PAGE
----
17 17 Design (Waterfall Model) For each sub-system, a detailed design document is then created.  It specifies the structural make-up of the sub-system and were necessary how data is stored, manipulated and communicated as well as how information is presented. Design is often an iterative process, especially in a system made up of several sub-systems  As problems identified during the design of one sub-system can cause the re-design of another. Design is typically specified using a mixture of textual descriptions and structural diagrams.

18 18 Coding (Waterfall Model) Coding can be seen as simply interpreting the design documents into machine executable instructions.  There are many different programming languages Factors including the application’s domain will help in making a choice of which programming language to use:  Platform (Hardware, Operating System, Network),  Programming Paradigm (Object-Oriented/ Function- based/Event-based)  Experience of the ‘programmers’ available to do the coding.

19 19 Testing (Waterfall Model) Testing should start as soon as the requirements specification is available. A test plan document should be drawn up in parallel with the initial design of the system  The plan uses the requirements to provide an overall testing strategy for the complete system in order to satisfy the following conditions: Verify – Have we built the system right? Validate – Have we built the right system?

20 20 Testing (Waterfall Model) As a more detailed design for each of the sub-systems is generated, specific testing strategies for each sub-system can be designed When the code for a sub-system is complete, specific tests for each sub-system can be designed based upon the chosen strategy

21 21 Introduction to Computer Programming (Coding) As mentioned previously, coding is interpreting a design into a set of instructions for the computer to execute. There are many languages that can be used to code a program:  (Abstractly) High-Level Languages Java, C, C++, Pascal  Low –Level Languages Assember, Machine Code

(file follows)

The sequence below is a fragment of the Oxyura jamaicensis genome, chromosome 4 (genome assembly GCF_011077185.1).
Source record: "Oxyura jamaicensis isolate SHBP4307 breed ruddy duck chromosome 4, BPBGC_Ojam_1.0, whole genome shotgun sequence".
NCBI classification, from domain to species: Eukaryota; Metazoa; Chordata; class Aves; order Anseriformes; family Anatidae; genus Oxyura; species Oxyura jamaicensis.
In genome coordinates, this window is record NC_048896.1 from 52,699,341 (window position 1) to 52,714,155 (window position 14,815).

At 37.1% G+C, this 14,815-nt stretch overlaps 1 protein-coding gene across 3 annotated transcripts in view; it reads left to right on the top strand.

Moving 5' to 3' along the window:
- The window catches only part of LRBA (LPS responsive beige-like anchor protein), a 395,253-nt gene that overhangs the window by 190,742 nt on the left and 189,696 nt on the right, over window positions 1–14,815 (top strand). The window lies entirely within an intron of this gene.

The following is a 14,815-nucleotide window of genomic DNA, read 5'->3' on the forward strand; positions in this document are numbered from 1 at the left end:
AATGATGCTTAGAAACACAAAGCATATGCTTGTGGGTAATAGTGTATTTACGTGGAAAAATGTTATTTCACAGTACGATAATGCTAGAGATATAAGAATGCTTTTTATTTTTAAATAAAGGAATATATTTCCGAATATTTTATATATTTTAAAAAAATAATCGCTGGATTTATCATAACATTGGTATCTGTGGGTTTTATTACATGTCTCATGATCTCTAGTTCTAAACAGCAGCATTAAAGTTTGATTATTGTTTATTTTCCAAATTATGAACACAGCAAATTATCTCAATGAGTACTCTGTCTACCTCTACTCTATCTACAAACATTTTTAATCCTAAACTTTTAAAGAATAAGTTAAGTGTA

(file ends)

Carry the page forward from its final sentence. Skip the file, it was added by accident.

22 22 Introduction to Computer Programming In this module we will be using Java, a high- level language. Although it is an object-oriented language we will not be teaching or examining on the object-oriented part of the language.  Instead we will be using Java as if it were a functional language, like C or Pascal.  The course book supports this approach of using Java to teach programming in this way.

23 23 Introduction to Computer Programming Throughout the module we will be helping you understand how programs are built and tested. Their structural make-up is central to this:  Sequence of instructions  Iteration of instructions  Selection of instructions  Grouping of Instructions In this case Functions

24 24 Module Overview Semester 1  Software Development Process, Project Management, Requirements Analysis and Specification, Testing and Debugging, Problem Solving  Book: ‘Software Engineering’, 7 th Edition, Ian Sommerville, Publishers: Addison Wesley Semester 2  Problem Solving, Design, Coding (Programming)  Book: ‘Introduction to Java Programming, Comprehensive’, 5 th Edition, Y. Daniel Liang, Publishers: Prentice Hall, ISBN: 0131857215 This book will not be available until December, but will not be needed until Semester 2

25 25 Module Overview This module is assessed using 100% coursework  Coursework 1 (40% of the module mark) Given out week starting 1 st November 2004 To be handed in 17 th January 2005 Several small essay type questions and the production of a requirements specification and test plan.  Coursework 2 (60% of the module mark) Dates to be confirmed at the beginning of semester 2 Production of a software system, from requirements specification through design, coding and testing.